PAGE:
After a long separation he divorced his first wife and married his ex-secretary and companion, Hulda Meister. He had more children and continued his decades-long sexual variations that brought him international repute. So much so that in 1886 the Austrian psychiatrist Krafft-Ebing coined the word Masochism to describe these anomalies, just as he had named the opposite behaviour Sadism after the French Marquis, corresponding to the eponymous usage of Daltonism from the discoverer of colour-blindness. Leopold died in 1895.

George Eliot and Leopold Sacher-Masoch were reviled for their philosemitism that was explained away, falsely, to Jewish ancestry. Those who accepted however reluctantly that Leopold was not of Jewish descent still insisted he must have had one or more learned Jewish informants quite apart from Jews he may have met through his father and grandfather. This problem was solved only in 1982 when David Biale found that Leopold had based his biography of Sabbatai Sevi on a massive two-volume 1822/3 anthology of Jewish stories by Peter Beer (1758-1838). Beer was a government appointed teacher of morals at the Jewish high school in Prague, where he had helped open a Reform synagogue and as a feminist had published a prayer book for women. In 2000 Irving Massey showed that Leopold had taken much of his Jewish Tales, also verbatim and unacknowledged, from Beer. Indeed Leopold had described a few Jewish women as beautiful, lounging in furs and dominating their weak husbands. Massey noted that Beer had drawn some of his Hasidic material from the scathing writings (banned by the Austrians) of his friend Joseph Perl (1773-1839), another enlightened pedagogue who had opened the first modern Jewish school in Galicia. Nevertheless [Sacher-]Masoch's continuing fame is not as a philosemite or plagiarist, but for his personal and literary eponymy.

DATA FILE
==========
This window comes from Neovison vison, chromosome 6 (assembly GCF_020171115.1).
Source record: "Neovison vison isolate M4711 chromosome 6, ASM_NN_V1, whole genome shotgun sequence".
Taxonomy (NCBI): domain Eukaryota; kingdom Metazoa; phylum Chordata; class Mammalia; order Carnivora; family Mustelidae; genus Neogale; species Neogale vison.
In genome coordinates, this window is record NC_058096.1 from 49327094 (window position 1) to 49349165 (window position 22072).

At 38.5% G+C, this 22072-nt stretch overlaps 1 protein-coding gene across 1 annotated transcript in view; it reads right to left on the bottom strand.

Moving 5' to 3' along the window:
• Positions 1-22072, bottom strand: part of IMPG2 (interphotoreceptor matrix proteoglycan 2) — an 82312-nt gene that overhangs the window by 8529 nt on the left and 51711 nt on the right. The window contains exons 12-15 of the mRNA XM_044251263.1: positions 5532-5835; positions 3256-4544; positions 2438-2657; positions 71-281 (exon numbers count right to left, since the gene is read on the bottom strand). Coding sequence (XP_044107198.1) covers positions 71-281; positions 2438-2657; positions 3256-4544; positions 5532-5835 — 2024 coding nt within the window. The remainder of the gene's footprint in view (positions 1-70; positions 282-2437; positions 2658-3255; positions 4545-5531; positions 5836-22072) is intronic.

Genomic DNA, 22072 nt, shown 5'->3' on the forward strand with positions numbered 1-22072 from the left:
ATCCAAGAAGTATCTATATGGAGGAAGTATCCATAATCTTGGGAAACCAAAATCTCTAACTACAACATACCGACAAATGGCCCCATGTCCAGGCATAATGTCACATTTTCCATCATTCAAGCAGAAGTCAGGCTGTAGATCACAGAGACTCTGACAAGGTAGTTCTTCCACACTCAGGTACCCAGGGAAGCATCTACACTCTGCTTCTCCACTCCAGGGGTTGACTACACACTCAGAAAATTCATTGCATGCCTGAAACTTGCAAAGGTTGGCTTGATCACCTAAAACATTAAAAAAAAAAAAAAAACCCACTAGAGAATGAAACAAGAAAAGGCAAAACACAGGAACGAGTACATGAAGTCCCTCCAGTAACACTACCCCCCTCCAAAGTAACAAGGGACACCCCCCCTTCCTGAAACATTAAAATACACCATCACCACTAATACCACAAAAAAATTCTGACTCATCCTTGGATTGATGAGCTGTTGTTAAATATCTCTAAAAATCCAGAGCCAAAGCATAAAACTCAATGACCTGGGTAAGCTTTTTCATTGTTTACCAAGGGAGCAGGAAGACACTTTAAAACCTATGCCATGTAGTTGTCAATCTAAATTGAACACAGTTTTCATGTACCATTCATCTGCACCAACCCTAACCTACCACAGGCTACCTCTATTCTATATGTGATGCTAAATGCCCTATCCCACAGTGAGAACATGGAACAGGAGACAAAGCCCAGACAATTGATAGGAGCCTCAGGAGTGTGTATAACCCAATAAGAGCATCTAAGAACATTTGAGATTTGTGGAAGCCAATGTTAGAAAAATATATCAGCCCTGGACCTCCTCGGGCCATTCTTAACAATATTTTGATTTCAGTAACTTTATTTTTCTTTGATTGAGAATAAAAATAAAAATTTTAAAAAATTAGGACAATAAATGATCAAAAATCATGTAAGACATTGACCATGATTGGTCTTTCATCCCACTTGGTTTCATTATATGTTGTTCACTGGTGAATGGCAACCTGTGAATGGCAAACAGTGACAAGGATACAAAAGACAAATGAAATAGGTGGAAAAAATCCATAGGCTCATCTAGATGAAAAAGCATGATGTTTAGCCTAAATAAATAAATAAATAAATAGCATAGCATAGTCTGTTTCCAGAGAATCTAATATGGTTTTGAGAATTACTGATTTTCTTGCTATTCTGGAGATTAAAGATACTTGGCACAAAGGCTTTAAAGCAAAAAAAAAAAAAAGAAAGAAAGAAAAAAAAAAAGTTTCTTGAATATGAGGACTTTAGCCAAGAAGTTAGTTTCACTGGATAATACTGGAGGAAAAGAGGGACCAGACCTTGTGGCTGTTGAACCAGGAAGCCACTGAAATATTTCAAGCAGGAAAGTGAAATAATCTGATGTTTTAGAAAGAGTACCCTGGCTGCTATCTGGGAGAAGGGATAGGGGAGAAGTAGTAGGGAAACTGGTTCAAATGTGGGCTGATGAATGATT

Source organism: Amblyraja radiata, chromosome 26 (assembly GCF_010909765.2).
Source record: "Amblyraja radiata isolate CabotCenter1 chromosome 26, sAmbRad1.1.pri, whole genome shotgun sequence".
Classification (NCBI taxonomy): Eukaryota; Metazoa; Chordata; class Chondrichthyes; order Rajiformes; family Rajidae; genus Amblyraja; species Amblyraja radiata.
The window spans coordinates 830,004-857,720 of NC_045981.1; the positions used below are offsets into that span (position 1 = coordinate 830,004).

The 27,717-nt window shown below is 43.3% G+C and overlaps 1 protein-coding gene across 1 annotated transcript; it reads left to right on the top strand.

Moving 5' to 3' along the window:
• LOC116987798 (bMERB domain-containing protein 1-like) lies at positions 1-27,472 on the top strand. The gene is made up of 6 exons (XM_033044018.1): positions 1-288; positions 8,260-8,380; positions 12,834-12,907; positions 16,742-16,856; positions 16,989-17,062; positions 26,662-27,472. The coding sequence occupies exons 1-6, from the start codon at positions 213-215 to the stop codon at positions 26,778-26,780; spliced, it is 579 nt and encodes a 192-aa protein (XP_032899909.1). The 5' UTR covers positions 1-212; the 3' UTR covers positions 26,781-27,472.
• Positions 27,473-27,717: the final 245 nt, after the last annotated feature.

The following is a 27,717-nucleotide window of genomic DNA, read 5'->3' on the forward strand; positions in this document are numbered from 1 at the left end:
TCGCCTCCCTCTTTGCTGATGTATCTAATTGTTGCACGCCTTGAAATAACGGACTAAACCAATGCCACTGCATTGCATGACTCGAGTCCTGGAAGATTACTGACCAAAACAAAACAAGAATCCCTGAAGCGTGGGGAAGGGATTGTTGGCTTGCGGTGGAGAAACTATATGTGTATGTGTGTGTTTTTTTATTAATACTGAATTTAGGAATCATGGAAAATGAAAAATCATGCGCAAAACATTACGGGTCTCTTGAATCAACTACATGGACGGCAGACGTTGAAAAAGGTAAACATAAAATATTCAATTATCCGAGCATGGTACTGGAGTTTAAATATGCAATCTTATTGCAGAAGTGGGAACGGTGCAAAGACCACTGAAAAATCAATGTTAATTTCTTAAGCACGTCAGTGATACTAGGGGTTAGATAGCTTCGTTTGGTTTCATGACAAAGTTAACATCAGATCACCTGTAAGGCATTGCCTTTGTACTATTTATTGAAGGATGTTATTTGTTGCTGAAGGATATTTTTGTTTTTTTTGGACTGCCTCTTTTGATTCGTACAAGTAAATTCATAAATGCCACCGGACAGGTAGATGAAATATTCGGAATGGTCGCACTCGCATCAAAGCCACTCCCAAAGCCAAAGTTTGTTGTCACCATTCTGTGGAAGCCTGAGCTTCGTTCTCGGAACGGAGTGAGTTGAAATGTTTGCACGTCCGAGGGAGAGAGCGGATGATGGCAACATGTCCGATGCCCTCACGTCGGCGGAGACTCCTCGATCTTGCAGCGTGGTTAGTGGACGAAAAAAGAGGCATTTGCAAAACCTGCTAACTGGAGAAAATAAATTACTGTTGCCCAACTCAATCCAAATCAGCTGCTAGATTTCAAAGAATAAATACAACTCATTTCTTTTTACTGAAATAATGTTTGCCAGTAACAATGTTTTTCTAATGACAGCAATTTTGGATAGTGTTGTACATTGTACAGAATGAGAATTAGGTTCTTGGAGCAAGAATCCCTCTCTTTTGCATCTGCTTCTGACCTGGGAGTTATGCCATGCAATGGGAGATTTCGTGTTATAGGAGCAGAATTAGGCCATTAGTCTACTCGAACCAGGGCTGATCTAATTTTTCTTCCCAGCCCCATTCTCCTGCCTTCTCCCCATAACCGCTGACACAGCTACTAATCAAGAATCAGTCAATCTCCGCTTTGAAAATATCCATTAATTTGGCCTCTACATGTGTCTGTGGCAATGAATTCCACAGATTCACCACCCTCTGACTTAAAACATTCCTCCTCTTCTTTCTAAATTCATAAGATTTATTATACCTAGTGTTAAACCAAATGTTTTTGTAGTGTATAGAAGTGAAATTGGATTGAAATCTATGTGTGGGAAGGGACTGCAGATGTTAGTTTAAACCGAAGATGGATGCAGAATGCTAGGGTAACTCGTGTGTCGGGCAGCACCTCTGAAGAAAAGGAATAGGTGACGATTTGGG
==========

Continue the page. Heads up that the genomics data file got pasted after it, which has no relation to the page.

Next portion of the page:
Jeremy Hugh Baron trained as a physician-scientist-scholar in Oxford, London and New York and lives in the latter two cities with honorary posts in the medical schools of Imperial College and Mount Sinai. His latest book is Anglo-American Biomedical Antecedents of Nazi Crimes.
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Author:Baron, Jeremy Hugh
Publication:Contemporary Review
Article Type:Essay
Geographic Code:4EUAU
Date:Jun 1, 2012
Words:2772